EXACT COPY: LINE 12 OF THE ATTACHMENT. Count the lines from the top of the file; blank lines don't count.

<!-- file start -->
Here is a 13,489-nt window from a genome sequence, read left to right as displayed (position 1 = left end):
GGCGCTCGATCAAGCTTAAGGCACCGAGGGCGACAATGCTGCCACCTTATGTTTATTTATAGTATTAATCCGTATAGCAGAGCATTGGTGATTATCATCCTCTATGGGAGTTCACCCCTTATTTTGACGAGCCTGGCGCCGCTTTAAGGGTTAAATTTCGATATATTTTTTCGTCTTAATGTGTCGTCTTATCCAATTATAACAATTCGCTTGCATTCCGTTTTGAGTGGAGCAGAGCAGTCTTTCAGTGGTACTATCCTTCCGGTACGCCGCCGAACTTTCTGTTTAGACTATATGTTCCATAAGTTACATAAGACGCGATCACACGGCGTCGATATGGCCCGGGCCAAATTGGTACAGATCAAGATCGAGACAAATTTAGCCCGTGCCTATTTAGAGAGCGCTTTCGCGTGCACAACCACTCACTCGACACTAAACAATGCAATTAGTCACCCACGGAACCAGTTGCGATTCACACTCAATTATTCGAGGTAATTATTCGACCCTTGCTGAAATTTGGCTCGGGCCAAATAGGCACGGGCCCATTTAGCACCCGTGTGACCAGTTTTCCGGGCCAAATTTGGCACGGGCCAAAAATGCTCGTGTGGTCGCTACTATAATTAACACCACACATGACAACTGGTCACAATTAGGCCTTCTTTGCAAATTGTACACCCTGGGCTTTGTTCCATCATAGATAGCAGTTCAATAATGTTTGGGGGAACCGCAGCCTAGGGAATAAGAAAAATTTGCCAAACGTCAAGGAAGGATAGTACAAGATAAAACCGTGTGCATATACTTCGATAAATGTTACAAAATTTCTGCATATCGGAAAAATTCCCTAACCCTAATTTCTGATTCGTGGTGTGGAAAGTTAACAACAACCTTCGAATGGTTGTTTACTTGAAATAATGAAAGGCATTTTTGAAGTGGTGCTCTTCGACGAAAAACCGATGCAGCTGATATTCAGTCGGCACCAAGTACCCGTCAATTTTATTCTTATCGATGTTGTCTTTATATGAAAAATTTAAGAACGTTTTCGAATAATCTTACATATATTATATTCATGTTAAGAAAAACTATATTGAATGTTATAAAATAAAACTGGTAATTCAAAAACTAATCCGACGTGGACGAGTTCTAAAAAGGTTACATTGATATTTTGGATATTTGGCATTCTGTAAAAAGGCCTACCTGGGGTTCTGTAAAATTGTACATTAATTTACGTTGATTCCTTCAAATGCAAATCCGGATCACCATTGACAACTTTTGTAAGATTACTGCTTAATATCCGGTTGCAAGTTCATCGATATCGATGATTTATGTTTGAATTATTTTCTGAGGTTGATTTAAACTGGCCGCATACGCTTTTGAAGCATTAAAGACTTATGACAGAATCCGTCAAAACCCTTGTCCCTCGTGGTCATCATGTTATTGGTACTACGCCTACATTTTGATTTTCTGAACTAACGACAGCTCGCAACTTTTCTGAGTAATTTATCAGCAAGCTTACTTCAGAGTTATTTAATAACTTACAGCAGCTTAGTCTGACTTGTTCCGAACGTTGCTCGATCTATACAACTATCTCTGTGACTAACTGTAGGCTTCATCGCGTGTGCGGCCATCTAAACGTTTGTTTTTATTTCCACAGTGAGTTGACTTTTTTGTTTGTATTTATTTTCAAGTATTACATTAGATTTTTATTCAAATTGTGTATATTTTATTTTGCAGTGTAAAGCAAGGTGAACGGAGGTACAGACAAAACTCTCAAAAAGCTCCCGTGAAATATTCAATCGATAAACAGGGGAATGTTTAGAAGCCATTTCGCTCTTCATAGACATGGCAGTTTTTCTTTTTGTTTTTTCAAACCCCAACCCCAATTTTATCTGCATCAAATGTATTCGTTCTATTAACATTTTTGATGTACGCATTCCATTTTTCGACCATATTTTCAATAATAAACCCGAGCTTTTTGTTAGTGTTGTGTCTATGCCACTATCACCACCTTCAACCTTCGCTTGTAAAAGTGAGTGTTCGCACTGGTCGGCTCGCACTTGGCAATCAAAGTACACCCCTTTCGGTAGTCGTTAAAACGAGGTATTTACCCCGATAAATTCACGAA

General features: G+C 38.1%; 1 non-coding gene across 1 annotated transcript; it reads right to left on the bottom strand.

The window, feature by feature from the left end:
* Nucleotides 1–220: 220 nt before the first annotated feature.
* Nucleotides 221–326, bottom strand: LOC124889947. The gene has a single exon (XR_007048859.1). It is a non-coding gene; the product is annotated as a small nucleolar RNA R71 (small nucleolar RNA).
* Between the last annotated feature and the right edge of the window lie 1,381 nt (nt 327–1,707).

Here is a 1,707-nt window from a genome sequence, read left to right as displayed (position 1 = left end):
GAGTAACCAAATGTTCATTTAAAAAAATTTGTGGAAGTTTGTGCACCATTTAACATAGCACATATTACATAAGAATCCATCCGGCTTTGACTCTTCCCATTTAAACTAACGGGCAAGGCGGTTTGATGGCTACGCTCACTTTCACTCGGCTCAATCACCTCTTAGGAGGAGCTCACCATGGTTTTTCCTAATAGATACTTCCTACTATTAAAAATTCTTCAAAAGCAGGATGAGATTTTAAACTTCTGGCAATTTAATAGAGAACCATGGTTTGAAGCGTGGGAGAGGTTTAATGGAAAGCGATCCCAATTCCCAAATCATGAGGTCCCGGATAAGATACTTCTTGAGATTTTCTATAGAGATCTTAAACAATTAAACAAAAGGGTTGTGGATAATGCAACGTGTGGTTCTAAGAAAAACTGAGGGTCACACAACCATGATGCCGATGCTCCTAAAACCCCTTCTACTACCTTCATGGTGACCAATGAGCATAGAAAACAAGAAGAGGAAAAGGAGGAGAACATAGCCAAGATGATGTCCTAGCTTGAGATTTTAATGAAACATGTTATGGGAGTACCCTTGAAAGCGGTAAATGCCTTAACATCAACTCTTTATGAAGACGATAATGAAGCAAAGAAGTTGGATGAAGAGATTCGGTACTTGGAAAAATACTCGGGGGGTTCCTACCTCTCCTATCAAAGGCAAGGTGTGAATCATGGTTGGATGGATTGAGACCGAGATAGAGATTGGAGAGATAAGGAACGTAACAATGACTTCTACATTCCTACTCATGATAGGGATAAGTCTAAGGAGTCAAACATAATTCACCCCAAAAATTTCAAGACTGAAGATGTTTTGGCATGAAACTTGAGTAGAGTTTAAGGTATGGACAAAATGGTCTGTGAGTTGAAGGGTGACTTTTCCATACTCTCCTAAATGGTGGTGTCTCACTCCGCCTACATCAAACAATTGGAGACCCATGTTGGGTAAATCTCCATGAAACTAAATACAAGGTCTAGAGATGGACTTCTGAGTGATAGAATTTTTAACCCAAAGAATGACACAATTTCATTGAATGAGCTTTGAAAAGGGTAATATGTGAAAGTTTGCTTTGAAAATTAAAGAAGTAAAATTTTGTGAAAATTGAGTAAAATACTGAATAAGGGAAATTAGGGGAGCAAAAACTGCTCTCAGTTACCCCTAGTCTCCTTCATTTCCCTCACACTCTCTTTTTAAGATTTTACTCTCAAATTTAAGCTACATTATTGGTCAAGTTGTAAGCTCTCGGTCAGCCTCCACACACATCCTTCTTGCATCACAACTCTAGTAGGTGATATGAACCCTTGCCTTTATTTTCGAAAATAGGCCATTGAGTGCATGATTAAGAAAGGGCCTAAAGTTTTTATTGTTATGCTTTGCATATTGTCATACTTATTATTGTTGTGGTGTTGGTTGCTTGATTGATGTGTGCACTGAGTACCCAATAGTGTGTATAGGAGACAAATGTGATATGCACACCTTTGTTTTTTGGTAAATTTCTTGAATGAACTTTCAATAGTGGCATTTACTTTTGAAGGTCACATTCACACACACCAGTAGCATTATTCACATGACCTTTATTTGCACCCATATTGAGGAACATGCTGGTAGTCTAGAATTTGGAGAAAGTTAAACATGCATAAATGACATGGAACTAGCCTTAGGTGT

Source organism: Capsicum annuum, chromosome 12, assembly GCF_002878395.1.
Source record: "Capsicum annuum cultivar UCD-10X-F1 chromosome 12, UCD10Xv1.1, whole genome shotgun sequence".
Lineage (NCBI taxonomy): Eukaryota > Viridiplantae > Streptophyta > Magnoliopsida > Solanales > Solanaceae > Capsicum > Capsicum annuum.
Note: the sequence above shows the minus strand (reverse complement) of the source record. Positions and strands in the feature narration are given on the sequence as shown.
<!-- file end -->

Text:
Lineage (NCBI taxonomy): Eukaryota > Viridiplantae > Streptophyta > Magnoliopsida > Solanales > Solanaceae > Capsicum > Capsicum annuum.